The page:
Activity Report from Indonesia Vol.06 (2019 January - March)
from Makoto Yata

Developing ecotourism program

In the middle of February 2019, Malasari village have the opportunity to accept study tour visits from Japan.
This study tour was conducted for Japanese young generation who interested in environmental conservation activities.
In this term, we will report about the acceptance of this study tour which was a great experience for villagers.

Last 3 month activities:

Lecture by National Park staff

The morning activities on the second day are jungle trekking. The young people of Marasari village who have been well trained in the past two years will guide tour participants to the forest. It seems that everyone from Japan had a good reputation for the canopy trail, which looks at the crown of trees from above.

Forest observation on the canopy trail

Explanation of rattan by local interpreter

In the afternoon, young people from both Japan and Indonesia discussed about activities. Many questions are asked from Japanese to young people in Marasari village.
The main object of interest by Japanese participants is "Why did you decide to implement ecotourism?" Villagers’ responds clearly that they do not exploit natural resources by illegal logging but expect the development of ecotourism as a means to establish daily life while conservation nature.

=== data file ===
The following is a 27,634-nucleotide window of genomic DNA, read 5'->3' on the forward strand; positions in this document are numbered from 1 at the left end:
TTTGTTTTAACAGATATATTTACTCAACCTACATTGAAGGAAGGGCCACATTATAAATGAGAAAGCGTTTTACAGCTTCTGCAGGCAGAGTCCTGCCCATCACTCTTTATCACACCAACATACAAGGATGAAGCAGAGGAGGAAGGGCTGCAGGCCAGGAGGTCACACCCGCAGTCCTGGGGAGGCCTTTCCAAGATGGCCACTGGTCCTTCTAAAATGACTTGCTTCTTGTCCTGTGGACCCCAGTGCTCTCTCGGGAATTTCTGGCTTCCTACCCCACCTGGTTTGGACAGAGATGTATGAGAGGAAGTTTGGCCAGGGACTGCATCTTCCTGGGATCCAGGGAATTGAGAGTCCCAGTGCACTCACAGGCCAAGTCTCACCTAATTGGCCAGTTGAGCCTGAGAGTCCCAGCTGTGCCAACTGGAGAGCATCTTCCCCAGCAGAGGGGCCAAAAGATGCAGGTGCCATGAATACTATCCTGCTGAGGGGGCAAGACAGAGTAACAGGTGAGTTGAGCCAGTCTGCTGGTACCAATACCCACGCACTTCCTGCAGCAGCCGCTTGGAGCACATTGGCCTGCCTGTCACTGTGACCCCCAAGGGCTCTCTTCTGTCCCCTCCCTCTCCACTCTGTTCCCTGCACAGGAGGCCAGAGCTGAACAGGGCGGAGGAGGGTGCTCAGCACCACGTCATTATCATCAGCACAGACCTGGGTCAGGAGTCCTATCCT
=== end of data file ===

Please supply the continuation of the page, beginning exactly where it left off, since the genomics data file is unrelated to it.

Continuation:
The third day's activity was a cultural experience in the village. It is the field that most effort at the moment in the ecotourism packages in Marasari village.
When the Japanese group arrives at the center of the village, it is greeted by the sound of rice threshing. It is a traditional milling operation by village women. Japanese members seemed to be delighted by the first experience of rice threshing in their lives.

Rice threshing is one of the highlights of the cultural experience program

After the rice threshing experience, they try to harvest of agricultural products. Villagers and Japanese participants harvest together vegetables in the crop field such as cassava, green beans and eggplant. The harvested vegetables are brought to home and cooking classes are held immediately. These interaction with villagers seems to be a very valuable experience for tour participants from Japan.

Harvesting Cassava

Culinary experience using harvested vegetables

Villagers also learned a lot through visits by Japanese tourists. It seems that this experience has gained great confidence in continuing the ecotourism program for the villagers.

Our Next Three month

• Continue the guidebook making work that began in October 2018.